New Zealand All Blacks: Experimenting with social media to reach global fans

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AbEarly today I had an opportunity to visit the Wellington headquarters of the New Zealand Rugby Union (NZRU), at the invitation of David Barton-Ginger who serves as the online manager. The New Zealand Rugby Union is the governing body of rugby in New Zealand, administering all parts of the game in NZ from grass roots, Air New Zealand Cup, Rebel Sport Super 14 and the All Blacks (the national team).

David has a challenge and he would like your help.

David and DavidWhile he has gotten started with social media (see below for details), David is in the middle of a process to convince the managers of NZRU to "lose control" and jump feet first into the swirling waters of social media.

His goals are to inform existing fans from around the world and to bring new fans to the All Blacks who may purchase shirts, caps and other items and may buy tickets to attend games.

David has a big meeting coming up in a few days and he needs to know, from you, why a sports team with fans all over the world should pay close attention to social media.

What in particular should David be doing? Please leave a comment here if you can help.

All Blacks and social media

During the season when the All Blacks are playing, the site gets more than a half million unique visitors per month. Interestingly, 80% of web visitors are from overseas.

David knows that he needs to use social media to reach fans. Several weeks ago he started a Twitter feed @NZRU and an All Blacks Facebook page and he also has a YouTube channel. These are all new initiatives.

David also administers The Direct Line on the All Blacks site. Each month NZRU selects five questions submitted by fans and put them to NZRU CEO Steve Tew to answer via video (which David films). For example, in a recent video Tew gives a brief explanation why players tend to not swap their jerseys on the field after a game anymore.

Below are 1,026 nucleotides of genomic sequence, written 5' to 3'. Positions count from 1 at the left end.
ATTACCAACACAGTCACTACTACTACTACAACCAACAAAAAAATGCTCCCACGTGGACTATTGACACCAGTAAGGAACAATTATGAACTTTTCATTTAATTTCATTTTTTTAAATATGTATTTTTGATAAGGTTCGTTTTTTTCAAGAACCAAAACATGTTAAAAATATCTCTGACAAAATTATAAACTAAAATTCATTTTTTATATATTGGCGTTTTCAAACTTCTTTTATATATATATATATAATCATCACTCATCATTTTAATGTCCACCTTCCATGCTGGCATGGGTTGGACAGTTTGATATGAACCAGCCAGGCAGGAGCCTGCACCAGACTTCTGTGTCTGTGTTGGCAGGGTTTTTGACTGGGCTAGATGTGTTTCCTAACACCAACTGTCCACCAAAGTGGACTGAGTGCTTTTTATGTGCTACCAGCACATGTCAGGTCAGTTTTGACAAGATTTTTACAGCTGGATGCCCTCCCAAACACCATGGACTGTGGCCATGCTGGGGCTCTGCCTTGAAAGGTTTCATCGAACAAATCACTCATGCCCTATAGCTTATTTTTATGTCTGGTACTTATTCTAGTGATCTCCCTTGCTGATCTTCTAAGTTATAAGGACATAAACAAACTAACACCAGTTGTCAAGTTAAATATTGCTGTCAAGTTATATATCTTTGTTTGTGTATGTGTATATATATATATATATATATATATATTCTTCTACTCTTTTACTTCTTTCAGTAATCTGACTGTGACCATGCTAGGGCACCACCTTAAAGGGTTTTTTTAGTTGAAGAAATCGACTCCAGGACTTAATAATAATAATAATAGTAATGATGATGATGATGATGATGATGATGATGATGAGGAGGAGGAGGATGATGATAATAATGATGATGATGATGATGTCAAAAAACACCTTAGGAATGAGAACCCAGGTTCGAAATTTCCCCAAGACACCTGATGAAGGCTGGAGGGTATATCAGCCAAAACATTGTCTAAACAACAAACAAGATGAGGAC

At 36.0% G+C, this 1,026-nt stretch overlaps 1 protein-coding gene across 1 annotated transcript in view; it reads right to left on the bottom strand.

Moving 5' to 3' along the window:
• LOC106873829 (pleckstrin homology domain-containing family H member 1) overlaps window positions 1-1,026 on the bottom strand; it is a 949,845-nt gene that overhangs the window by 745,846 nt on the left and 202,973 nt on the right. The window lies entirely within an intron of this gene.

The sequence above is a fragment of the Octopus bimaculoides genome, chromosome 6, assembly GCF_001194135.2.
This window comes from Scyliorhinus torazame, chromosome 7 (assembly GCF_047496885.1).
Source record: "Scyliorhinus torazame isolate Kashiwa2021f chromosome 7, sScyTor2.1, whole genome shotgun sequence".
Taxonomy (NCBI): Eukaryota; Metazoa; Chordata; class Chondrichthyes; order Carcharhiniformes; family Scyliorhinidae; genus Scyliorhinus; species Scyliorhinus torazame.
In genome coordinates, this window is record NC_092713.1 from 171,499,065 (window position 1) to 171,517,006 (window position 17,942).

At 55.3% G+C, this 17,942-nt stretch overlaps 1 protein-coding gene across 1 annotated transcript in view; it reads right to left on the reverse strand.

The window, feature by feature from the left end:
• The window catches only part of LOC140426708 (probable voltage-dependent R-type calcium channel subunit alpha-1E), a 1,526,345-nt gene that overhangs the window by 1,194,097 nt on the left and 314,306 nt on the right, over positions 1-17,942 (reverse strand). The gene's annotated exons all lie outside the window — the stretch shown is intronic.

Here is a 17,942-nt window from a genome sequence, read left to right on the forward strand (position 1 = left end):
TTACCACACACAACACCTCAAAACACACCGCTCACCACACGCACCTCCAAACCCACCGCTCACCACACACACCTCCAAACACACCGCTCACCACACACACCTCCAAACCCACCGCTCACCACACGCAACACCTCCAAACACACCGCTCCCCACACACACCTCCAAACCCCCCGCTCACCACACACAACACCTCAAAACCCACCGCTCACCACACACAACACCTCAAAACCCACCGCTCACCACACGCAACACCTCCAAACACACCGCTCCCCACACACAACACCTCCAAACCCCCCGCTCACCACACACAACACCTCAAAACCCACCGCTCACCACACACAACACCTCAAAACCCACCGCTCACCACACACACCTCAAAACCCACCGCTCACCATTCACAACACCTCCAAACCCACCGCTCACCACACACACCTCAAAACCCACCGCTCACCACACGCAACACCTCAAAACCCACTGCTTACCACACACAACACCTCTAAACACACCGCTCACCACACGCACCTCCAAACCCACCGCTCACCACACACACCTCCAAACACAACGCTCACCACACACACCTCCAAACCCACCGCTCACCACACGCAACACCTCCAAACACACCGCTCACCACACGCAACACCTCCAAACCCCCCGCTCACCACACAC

David has been with the team for five years. Like many people who gravitate to building content-rich Web sites and experimenting with social media, he came to his work by accident. "I was a foreign exchange trader with Westpac and then went to live in London for a few years and worked in banking there too. But I was looking for something more creative. I came back to New Zealand and on a whim attended a Web design course. I really enjoyed it so I started doing some Web project management in the banking industry."

Then the opportunity with the New Zealand Rugby Union came up and David grabbed it. "It was a three-month temporary assignment, but I'm still here after five years," he says.

David says while he is a big All Blacks fan, he tries to put his role first and look at things from a web perspective. He thinks that if he were much more passionate about the team, it would sometimes be more difficult to do his job.

OK, David here’s my idea.

I really think you need to play up the Haka more on the site and in social media. I suggest you consider creating a microsite with photos and video of the All Blacks and the Haka. For many new rugby fans, the Haka is the first thing that separates the All Blacks from other teams.

FYI, in case you don't know, the Haka is a traditional war dance of the Maori, the indigenous people of New Zealand. New Zealand's national rugby team, the All Blacks, perform a Haka war chant prior to each match. In the rugby world, the All Blacks performing the Haka is definitely a World Wide Rave. I've seen this at the Hong Kong Rugby Sevens and can confirm that it intimidates the other teams.

Check out the All Blacks version of the Haka here.

How about you?

What would you suggest David does to promote the All Blacks via social media?